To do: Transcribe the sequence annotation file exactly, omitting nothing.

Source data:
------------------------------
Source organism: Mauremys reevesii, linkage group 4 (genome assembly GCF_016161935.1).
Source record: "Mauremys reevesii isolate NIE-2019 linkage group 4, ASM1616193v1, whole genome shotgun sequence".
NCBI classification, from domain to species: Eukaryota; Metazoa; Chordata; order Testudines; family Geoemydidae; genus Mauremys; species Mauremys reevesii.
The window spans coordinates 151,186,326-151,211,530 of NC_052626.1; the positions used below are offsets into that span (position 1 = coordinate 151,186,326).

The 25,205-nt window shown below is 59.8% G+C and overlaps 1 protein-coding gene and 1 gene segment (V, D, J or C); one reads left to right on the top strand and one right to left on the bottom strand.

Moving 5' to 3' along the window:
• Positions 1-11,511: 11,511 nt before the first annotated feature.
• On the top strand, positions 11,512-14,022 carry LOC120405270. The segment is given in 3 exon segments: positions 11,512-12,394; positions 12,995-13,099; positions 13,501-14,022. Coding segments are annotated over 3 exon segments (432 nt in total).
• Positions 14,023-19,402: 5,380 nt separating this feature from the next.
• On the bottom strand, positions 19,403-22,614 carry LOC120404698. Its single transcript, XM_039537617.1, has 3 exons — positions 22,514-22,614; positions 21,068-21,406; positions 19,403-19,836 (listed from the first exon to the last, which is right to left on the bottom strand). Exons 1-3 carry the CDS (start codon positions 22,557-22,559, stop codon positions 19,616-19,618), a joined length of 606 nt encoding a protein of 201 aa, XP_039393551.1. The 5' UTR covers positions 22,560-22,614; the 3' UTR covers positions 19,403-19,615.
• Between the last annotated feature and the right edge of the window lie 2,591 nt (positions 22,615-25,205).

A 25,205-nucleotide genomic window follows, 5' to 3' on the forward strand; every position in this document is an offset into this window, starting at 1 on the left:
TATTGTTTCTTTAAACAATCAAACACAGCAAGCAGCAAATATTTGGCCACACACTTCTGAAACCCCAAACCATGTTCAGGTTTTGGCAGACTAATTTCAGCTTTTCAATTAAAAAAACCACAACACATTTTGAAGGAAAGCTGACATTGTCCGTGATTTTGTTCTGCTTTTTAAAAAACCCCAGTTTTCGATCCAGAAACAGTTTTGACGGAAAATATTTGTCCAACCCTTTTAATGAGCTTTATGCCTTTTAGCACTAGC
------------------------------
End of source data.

Source organism: Mauremys reevesii, linkage group 4 (genome assembly GCF_016161935.1).
Source record: "Mauremys reevesii isolate NIE-2019 linkage group 4, ASM1616193v1, whole genome shotgun sequence".
NCBI classification, from domain to species: Eukaryota; Metazoa; Chordata; order Testudines; family Geoemydidae; genus Mauremys; species Mauremys reevesii.
The window spans coordinates 151,186,326-151,211,530 of NC_052626.1; the positions used below are offsets into that span (position 1 = coordinate 151,186,326).

The 25,205-nt window shown below is 59.8% G+C and overlaps 1 protein-coding gene and 1 gene segment (V, D, J or C); one reads left to right on the top strand and one right to left on the bottom strand.

Moving 5' to 3' along the window:
• Positions 1-11,511: 11,511 nt before the first annotated feature.
• On the top strand, positions 11,512-14,022 carry LOC120405270. The segment is given in 3 exon segments: positions 11,512-12,394; positions 12,995-13,099; positions 13,501-14,022. Coding segments are annotated over 3 exon segments (432 nt in total).
• Positions 14,023-19,402: 5,380 nt separating this feature from the next.
• On the bottom strand, positions 19,403-22,614 carry LOC120404698. Its single transcript, XM_039537617.1, has 3 exons — positions 22,514-22,614; positions 21,068-21,406; positions 19,403-19,836 (listed from the first exon to the last, which is right to left on the bottom strand). Exons 1-3 carry the CDS (start codon positions 22,557-22,559, stop codon positions 19,616-19,618), a joined length of 606 nt encoding a protein of 201 aa, XP_039393551.1. The 5' UTR covers positions 22,560-22,614; the 3' UTR covers positions 19,403-19,615.
• Between the last annotated feature and the right edge of the window lie 2,591 nt (positions 22,615-25,205).

A 25,205-nucleotide genomic window follows, 5' to 3' on the forward strand; every position in this document is an offset into this window, starting at 1 on the left:
TATTGTTTCTTTAAACAATCAAACACAGCAAGCAGCAAATATTTGGCCACACACTTCTGAAACCCCAAACCATGTTCAGGTTTTGGCAGACTAATTTCAGCTTTTCAATTAAAAAAACCACAACACATTTTGAAGGAAAGCTGACATTGTCCGTGATTTTGTTCTGCTTTTTAAAAAACCCCAGTTTTCGATCCAGAAACAGTTTTGACGGAAAATATTTGTCCAACCCTTTTAATGAGCTTTATGCCTTTTAGCACTAGC